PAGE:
Yet for some reason I can’t seem to make my way up those final steps to the concert hall’s rear entrance. And, at the same time, I can’t seem to just walk away either.
So I continue.
On pass number twenty, maybe a few more, my gaze is caught by her glamorous picture, or what’s left of it, plastered on the building’s corner. It’s from her very first show, almost exactly a year ago today, and like her, the edges are now curled, the image faded, the luster lost from what was once a shining star.
With her premiere, it became obvious that she would be taking the world by storm. In fact, after only her first week on tour, she had already been dubbed “The Fire From Down Under.” They packed the stadiums, awed by her beauty and raw talent.
But then came March, just two months in, and the cracks began to show. Yeah, there’d been the illness, and most say that’s where her downfall started, especially since it continued to drag on and on. And maybe they were right. After all, from that point forward everything seemed to go awry for her. Even the critics, who’d spoken of her with a golden tongue, began to eat her alive.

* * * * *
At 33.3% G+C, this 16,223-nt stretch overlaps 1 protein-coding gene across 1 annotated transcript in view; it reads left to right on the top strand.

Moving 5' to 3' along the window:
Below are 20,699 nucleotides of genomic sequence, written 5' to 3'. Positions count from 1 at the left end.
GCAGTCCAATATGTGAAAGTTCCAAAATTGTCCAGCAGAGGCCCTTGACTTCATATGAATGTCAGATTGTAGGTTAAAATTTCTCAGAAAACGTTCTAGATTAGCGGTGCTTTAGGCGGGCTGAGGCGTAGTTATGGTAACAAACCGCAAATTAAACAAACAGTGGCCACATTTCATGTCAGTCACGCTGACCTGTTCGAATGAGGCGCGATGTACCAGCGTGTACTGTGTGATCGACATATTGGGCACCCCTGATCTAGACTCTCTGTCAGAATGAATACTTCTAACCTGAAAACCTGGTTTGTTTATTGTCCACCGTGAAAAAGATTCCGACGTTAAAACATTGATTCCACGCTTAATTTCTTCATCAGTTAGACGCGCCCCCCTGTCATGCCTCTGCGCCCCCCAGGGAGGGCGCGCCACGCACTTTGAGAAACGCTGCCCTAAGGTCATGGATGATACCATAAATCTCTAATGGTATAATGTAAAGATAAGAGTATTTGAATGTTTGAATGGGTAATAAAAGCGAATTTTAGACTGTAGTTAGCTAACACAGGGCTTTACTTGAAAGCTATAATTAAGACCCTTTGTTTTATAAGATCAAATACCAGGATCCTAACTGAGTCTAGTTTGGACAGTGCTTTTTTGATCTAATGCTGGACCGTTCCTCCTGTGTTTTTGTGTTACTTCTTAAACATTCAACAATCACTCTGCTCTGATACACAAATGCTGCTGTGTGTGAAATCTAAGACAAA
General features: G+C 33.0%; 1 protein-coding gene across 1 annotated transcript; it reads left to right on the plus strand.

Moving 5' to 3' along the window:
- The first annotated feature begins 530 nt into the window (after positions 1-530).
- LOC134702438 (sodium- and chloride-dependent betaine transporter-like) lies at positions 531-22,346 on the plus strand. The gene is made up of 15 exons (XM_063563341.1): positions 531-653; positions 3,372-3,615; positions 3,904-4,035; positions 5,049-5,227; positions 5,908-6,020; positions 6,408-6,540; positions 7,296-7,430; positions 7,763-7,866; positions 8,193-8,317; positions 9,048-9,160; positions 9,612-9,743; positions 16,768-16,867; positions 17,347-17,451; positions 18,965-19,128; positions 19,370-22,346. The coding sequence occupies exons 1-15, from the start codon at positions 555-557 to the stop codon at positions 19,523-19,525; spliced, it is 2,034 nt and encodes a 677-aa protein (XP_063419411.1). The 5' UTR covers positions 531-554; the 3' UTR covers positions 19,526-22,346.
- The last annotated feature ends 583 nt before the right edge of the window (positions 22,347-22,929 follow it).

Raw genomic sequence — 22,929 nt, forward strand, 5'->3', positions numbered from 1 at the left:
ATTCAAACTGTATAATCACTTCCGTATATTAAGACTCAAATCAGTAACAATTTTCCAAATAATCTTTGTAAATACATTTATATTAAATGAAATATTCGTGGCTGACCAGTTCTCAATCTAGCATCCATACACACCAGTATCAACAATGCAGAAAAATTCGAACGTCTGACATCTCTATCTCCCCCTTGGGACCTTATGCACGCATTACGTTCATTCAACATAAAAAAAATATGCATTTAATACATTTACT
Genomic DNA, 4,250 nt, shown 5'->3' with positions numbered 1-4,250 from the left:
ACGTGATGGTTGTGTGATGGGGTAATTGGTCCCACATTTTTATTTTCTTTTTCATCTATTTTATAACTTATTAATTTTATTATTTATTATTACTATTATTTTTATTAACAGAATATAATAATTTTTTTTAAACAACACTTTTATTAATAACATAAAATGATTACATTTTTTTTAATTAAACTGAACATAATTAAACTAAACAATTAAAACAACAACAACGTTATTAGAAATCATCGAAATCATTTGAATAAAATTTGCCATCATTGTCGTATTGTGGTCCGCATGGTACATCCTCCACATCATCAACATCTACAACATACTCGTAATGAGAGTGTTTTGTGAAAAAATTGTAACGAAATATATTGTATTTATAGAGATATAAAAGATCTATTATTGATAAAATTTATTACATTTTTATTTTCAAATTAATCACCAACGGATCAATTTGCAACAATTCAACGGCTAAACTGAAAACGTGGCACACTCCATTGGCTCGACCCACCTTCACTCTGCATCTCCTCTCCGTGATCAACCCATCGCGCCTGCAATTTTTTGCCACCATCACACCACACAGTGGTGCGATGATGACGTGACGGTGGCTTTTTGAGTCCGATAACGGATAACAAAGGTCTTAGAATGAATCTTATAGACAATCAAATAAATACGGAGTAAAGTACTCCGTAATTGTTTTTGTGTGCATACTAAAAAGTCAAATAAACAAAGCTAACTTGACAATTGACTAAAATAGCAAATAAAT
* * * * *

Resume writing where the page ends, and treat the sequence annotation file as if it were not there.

Am I ready for that sort of life? Do I want to step on the stage, filling those shoes?
Before I can answer my own question, the door opens and the producer steps out, his eyes wide, his mouth agape.
“Do you have any idea what time it is, young lady?”
I start to answer, but he grabs my arm and drags me in. I’m pulled through the dressing area, costumes hanging on rolling carts, to the stage’s side. There he plops me into a captain’s chair, leaning in close enough I can tell the brand of whiskey he’s been drinking.
“We’ve only got two minutes.”
From nowhere the makeup artist shows, pounding my face with a powder puff, while someone behind brushes my hair.
I can see her on the stage, looking as though she’s aged a thousand years. Her voice is strained as she sings, her timing off. Somewhere out of my sight, just around the curtain, the audience heckles and boos. I can almost imagine a different time when rotten tomatoes would be tossed.
She tries to finish the song, but the crowd reaches their crescendo, and she is overwhelmed. She stops, moving closer to the edge.
“Up yours,” she shouts. Middle finger raised, she stomps off the stage, coming right at me.
“HA,” 2020 says, seeing me there. “They’re all yours, 2021.”
And with that, she tosses me the mic.